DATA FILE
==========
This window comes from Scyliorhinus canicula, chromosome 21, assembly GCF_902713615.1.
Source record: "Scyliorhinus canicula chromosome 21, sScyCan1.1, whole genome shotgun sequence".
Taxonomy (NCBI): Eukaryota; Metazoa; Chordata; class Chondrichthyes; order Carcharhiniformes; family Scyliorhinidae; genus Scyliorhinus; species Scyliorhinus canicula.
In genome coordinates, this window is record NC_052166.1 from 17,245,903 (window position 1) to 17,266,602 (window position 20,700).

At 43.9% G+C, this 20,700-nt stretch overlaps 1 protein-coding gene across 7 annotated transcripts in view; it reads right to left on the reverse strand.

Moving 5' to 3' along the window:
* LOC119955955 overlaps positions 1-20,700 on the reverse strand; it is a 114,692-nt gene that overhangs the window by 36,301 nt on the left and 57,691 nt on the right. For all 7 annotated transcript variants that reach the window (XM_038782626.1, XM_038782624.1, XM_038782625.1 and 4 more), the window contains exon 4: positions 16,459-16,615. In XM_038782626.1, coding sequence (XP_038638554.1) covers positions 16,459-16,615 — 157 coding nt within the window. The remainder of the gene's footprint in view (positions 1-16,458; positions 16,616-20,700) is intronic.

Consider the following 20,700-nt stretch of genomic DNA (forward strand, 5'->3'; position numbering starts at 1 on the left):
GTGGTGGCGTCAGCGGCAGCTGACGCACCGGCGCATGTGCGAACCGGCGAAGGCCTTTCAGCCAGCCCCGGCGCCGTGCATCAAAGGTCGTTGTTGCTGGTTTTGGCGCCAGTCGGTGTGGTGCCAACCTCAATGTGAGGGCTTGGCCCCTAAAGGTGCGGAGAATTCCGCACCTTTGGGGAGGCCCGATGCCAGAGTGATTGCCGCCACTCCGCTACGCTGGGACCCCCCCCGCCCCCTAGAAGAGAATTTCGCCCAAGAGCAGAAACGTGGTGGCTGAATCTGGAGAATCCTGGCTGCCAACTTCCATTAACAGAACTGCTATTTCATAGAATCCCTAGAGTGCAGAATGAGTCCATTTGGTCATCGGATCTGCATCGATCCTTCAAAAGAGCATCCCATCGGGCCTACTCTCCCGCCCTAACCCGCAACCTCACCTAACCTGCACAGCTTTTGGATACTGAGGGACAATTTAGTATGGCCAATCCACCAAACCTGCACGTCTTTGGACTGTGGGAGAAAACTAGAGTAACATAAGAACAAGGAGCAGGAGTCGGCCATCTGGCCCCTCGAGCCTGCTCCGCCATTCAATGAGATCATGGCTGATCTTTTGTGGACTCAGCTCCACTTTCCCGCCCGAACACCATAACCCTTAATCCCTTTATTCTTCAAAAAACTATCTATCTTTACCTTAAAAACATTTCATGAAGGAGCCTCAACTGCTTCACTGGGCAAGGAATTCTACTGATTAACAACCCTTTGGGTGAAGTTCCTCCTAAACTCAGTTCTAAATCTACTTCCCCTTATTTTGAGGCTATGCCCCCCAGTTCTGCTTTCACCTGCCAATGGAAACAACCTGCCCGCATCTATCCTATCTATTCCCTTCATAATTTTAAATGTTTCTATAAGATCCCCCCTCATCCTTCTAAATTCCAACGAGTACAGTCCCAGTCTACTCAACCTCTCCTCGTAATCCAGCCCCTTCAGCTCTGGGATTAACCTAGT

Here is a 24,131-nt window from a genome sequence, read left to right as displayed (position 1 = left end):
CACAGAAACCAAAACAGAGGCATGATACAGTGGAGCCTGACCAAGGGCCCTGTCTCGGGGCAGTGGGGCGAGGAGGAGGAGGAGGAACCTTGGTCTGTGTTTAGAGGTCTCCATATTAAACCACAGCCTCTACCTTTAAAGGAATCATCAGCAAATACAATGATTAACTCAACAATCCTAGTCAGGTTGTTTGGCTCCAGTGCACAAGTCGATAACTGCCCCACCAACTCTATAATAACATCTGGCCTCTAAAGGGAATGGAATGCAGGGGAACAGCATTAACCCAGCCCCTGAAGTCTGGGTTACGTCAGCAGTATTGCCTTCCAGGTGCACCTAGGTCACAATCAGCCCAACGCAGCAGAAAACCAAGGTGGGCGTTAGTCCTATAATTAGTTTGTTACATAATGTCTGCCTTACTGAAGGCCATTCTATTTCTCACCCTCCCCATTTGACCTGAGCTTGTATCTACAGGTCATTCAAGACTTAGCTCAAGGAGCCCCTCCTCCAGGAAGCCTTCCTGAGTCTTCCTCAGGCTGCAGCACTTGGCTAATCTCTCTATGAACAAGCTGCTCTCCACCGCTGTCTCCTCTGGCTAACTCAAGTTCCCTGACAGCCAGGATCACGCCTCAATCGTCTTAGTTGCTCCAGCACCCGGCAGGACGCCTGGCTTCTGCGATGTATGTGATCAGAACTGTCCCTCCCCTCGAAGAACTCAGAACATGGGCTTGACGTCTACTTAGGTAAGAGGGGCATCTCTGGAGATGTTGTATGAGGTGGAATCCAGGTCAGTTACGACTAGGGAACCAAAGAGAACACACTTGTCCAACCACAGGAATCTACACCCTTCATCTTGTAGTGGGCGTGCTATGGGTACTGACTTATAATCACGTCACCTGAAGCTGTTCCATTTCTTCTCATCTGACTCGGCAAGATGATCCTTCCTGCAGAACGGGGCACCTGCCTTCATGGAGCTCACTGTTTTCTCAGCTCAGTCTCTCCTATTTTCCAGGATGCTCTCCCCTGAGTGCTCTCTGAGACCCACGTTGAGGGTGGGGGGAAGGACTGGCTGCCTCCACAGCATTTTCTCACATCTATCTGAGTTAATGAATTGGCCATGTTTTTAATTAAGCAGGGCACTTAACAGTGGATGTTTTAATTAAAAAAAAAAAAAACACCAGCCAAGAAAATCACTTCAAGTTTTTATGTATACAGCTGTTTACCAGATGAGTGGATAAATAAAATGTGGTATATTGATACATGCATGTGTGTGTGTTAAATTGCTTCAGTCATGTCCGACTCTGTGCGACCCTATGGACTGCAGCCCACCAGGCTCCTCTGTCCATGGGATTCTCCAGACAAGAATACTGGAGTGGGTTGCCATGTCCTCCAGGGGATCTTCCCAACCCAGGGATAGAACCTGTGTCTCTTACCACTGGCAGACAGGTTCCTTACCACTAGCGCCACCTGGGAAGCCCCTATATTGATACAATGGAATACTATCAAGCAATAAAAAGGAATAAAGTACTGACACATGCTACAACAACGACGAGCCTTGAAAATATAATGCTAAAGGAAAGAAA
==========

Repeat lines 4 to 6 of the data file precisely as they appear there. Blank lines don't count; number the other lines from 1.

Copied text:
In genome coordinates, this window is record NC_052166.1 from 17,245,903 (window position 1) to 17,266,602 (window position 20,700).

At 43.9% G+C, this 20,700-nt stretch overlaps 1 protein-coding gene across 7 annotated transcripts in view; it reads right to left on the reverse strand.

Moving 5' to 3' along the window: